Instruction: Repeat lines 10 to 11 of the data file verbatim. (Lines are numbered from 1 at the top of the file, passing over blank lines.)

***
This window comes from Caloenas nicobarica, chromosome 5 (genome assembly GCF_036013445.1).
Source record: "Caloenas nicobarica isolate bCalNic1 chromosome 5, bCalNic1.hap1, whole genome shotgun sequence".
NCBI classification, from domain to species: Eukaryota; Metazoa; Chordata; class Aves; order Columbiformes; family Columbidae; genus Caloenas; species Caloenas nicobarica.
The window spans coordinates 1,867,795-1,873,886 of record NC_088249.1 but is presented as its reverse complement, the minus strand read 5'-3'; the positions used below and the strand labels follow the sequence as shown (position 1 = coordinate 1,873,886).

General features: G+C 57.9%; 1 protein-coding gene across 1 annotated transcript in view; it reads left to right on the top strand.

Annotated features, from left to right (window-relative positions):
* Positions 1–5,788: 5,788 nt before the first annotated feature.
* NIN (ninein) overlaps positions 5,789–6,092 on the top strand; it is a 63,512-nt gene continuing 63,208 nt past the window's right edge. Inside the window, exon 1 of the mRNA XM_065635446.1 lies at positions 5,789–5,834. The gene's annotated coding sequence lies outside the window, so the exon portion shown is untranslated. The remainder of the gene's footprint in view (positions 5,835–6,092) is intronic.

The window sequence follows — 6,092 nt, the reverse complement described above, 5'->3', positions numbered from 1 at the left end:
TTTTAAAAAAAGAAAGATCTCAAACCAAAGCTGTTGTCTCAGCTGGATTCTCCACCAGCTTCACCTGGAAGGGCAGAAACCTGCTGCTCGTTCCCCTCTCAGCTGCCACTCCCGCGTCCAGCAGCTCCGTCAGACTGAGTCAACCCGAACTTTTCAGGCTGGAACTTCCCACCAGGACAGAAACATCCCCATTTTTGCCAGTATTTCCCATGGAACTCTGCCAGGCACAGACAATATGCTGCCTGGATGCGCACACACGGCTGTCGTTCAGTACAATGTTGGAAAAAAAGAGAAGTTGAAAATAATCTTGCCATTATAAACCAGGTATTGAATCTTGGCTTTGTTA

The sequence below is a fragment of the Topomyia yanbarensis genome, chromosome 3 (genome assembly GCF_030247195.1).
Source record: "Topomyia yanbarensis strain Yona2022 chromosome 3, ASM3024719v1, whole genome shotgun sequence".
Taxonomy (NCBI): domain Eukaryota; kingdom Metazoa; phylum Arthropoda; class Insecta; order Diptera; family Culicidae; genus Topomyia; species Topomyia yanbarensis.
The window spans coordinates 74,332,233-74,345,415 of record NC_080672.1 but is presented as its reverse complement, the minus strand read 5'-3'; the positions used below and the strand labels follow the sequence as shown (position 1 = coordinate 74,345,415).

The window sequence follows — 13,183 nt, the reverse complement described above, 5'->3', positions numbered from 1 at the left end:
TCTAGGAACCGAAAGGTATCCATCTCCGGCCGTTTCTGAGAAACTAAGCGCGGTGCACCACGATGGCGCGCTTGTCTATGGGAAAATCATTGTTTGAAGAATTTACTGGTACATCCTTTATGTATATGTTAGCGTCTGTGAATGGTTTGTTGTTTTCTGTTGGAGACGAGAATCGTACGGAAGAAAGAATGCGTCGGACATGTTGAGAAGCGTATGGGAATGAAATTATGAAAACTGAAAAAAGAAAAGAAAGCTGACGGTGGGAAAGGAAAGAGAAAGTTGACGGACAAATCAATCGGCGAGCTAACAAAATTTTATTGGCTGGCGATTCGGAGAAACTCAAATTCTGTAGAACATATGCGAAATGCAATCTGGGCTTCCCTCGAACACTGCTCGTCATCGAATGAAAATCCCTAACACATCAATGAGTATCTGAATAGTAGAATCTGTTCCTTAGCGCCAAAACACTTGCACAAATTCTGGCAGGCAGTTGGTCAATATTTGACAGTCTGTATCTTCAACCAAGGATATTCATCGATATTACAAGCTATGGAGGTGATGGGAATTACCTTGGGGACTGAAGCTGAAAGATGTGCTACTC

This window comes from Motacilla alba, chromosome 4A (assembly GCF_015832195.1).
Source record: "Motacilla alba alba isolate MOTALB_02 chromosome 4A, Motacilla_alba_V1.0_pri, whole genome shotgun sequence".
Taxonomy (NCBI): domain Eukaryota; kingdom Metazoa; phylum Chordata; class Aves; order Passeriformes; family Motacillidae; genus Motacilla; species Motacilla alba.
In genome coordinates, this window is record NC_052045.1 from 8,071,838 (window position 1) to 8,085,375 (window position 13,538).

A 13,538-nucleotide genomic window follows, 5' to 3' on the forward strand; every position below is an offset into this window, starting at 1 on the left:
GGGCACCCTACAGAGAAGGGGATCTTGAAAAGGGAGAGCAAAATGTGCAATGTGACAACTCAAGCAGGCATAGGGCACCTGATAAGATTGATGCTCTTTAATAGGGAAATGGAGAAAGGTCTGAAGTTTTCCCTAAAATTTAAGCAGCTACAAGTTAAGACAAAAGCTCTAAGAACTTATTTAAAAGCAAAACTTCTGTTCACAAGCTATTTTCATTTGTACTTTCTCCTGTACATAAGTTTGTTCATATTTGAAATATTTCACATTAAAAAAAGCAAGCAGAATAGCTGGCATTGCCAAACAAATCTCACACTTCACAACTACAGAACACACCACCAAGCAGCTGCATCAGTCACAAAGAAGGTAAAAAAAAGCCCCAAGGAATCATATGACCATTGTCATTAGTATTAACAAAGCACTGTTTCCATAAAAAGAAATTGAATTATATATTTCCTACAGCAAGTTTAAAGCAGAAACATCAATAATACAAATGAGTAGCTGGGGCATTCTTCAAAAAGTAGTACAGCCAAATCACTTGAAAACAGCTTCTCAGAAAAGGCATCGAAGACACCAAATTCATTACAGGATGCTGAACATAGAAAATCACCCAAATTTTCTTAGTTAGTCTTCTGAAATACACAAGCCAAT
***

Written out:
TTTTAAAAAAAGAAAGATCTCAAACCAAAGCTGTTGTCTCAGCTGGATTCTCCACCAGCTTCACCTGGAAGGGCAGAAACCTGCTGCTCGTTCCCCTCTCAGCTGCCACTCCCGCGTCCAGCAGCTCCGTCAGACTGAGTCAACCCGAACTTTTCAGGCTGGAACTTCCCACCAGGACAGAAACATCCCCATTTTTGCCAGTATTTCCCATGGAACTCTGCCAGGCACAGACAATATGCTGCCTGGATGCGCACACACGGCTGTCGTTCAGTACAATGTTGGAAAAAAAGAGAAGTTGAAAATAATCTTGCCATTATAAACCAGGTATTGAATCTTGGCTTTGTTA

The sequence below is a fragment of the Topomyia yanbarensis genome, chromosome 3 (genome assembly GCF_030247195.1).